The idea of using biosolids from King County to grow canola, the seeds of which can be refined into biodiesel, has won UW researchers a first-place National Clean Water Recognition Award, presented Monday in Washington, D.C.
Initiated by Sally Brown, research associate professor of forest resources, the idea was to use some of the nearly 115,000 tons of biosolids produced annually in King County treatment plants to fertilize canola in the Yakima area. Ted Durfey, of Natural Selection Farms in Sunnyside, Wash., was a partner in the research. (Biosolids are the solid organic matter recovered from municipal wastewater treatment that is often used as a fertilizer.)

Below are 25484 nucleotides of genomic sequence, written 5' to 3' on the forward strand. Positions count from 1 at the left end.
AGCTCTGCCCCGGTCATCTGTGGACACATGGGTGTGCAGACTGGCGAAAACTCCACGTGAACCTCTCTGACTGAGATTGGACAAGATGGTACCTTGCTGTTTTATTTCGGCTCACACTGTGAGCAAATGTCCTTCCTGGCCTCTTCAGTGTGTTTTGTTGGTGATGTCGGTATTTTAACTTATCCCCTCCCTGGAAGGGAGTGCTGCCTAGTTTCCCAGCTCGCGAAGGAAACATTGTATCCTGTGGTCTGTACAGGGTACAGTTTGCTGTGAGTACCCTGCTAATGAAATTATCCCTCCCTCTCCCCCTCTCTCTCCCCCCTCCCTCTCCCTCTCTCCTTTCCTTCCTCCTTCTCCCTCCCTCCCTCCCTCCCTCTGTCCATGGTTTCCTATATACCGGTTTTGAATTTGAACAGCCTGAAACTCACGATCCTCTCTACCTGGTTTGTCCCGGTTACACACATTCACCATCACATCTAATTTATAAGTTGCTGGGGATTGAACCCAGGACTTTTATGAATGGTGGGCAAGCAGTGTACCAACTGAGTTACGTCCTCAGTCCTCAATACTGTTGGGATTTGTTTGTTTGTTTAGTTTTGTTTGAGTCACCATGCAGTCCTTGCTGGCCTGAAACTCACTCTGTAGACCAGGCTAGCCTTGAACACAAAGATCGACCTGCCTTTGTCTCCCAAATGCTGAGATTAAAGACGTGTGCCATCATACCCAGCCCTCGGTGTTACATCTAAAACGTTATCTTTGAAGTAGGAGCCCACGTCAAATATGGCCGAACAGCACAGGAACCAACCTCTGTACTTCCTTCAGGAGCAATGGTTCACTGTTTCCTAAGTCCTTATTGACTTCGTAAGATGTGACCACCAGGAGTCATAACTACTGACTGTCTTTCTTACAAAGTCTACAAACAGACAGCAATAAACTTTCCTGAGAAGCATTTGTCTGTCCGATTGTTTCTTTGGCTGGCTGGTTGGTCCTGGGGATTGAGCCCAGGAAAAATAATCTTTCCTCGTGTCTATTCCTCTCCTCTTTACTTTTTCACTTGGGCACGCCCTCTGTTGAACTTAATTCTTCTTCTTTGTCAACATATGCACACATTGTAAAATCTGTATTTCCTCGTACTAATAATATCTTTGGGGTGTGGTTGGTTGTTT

The biofuel produced from the crop was to be used to fuel Metro Transit buses, and Metro took delivery of the first shipment in April. Metro Transit officials say they expect to have 2 million gallons of homegrown biodiesel annually, enough to help power buses for nearly a year.
Chuck Henry, senior lecturer at UW Bothell and a composting expert involved with the project, accepted the award. The Clean Water Act Recognition Awards program, sponsored by EPA’s Office of Wastewater Management, recognizes advances in waste treatment and pollution abatement programs. The program gave out 15 first-place awards in categories ranging from outstanding operations and maintenance to storm water management.
The UW award was in the category for exemplary biosolids management, research and innovation.